What do you recall when you read ‘ISKCON’? Not a clothing brand, for sure.The famous religious organisation International Society for Krishna Consciousness, notably known as ISKCON, recently found itself in legal soup when a clothing brand decided to steal their trademark ‘ISKCON’.
The International Society for Krishna Consciousness (ISKCON) filed a commercial suit against the apparel company ISKCON Apparel Pvt Ltd at the Bombay High Court. ISKCON alleged that the apparel manufacturer was infringing its registered trademark to sell clothes online.
ISKCON is a religious body with a global presence which was established in 1966 in New York.The term ‘ISKCON’ is an acronym which was derived from the Plaintiff’s name.The mark ISKCON is also used on all the advertising materials such as calendars, magazines,cards, literature, religious books, t-shirts, clothing, garments, etc., which are circulated amongst the devotees of the Plaintiff for free or at subsidised rates.
The Plaintiff discovered the infringement in February and sent repeated summons to the
defendants but neither did they respond, nor did anyone appear on their behalf.
According to the Plaintiff, the defendant was running an online clothing business under the name of ISKCON Apparel Pvt Ltd. The defendant had changed its name to Alcis Sports Pvt Ltd (www.alcissports.com) but continued to use the expression “formerly known as Iskcon Apparel Pvt Ltd” on the internet and its websites. The term ‘ISKCON’ was prominently used in all of their products.
The Plaintiff also argued that the mark ISKCON is inherently distinctive and deserves protection.They also contended that it had an enviable and longstanding reputation and goodwill and that a continued use of the mark ‘ISKCON’ for apparel would lead consumers to believe that it was somehow associated with the Plaintiff’s brand.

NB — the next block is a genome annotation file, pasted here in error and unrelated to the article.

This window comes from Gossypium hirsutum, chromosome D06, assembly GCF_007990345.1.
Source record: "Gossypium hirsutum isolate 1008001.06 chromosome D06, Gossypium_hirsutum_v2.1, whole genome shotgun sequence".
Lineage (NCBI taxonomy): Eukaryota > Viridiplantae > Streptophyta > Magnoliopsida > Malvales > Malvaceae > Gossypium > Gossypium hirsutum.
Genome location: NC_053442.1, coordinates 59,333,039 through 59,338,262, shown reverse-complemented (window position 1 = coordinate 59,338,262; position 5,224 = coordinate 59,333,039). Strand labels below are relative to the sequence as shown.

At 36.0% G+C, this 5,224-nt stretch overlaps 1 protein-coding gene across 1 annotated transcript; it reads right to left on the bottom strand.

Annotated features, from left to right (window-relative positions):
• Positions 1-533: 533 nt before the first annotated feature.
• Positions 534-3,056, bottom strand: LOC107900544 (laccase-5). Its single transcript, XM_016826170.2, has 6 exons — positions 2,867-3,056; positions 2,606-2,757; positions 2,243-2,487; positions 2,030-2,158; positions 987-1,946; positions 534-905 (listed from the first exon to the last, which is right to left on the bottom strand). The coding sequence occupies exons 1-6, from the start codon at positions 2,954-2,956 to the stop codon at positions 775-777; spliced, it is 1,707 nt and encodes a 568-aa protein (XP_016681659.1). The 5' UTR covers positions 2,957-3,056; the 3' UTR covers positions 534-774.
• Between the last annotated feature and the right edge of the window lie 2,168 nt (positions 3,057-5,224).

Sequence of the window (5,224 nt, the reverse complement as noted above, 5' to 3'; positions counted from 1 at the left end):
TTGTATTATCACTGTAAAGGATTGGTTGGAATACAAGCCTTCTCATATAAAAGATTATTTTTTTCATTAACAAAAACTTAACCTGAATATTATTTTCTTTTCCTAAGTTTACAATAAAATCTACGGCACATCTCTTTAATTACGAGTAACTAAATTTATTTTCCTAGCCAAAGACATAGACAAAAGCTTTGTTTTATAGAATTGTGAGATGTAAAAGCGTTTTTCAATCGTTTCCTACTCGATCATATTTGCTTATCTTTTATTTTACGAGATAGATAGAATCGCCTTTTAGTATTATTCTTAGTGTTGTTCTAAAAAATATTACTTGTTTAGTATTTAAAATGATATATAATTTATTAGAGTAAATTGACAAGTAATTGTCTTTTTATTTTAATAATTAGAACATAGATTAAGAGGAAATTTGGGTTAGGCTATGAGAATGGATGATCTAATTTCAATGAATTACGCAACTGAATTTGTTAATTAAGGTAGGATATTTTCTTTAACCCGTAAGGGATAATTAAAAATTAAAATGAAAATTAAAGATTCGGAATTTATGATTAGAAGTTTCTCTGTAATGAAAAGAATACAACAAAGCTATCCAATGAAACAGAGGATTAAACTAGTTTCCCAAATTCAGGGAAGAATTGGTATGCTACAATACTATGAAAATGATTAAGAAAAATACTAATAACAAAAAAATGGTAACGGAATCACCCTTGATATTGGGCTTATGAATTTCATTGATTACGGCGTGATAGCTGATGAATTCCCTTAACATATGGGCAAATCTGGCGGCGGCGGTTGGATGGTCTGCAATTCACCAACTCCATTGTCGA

On March 6th, 2020, the Bombay High Court issued its decision and said that the adoption of the trade name ISKCON was “deliberate with a view to trade upon the enviable reputation and goodwill acquired by the Plaintiff in the said ISKCON marks.”
The court further observed that – “Prima facie, there is no manner of doubt that the Defendants’ impugned trading name is identical and/or in any event deceptively similar to the Plaintiff’s ISKCON marks. Assuming that the name of the Defendant No.1 has changed to Alcis Sports Pvt. Ltd. (Defendant No.2), the use of the expression “Formerly known as Iskcon Apparel Pvt. Ltd” on its website amounts to infringement of the Plaintiff’s trademarks and passing off considering the registrations secured and reputation acquired by the Plaintiff in the said ISKCON marks.
Moreover, no prejudice would be caused to the Defendants in case they have already switched their brand name to Alcis Sports Pvt. Ltd. The Defendants were only prohibited from using the expression “formerly known as Iskcon Apparel Pvt. Ltd.”
Citing the likeliness of suffering injury due to a continued usage of the trade mark by the
Defendant, the Court granted relief as requested by the Plaintiff. It also observed that the Plaintiff made out a strong prima facie case and that the balance of convenience lied in favour of the Plaintiffs. “The Plaintiffs are also likely to suffer irreparable injury if the Defendants’ acts of infringement and passing off continue.”
Finally, the Court granted an ad-interim injunction, barring the apparel company from using the trade name ISKCON during the pendency of the suit.
ISKCON versus ISKCON: Bombay HC decides Trade Mark dispute by Manisha Singh & Simran Bhullar
Article was 1st published in the Lexology.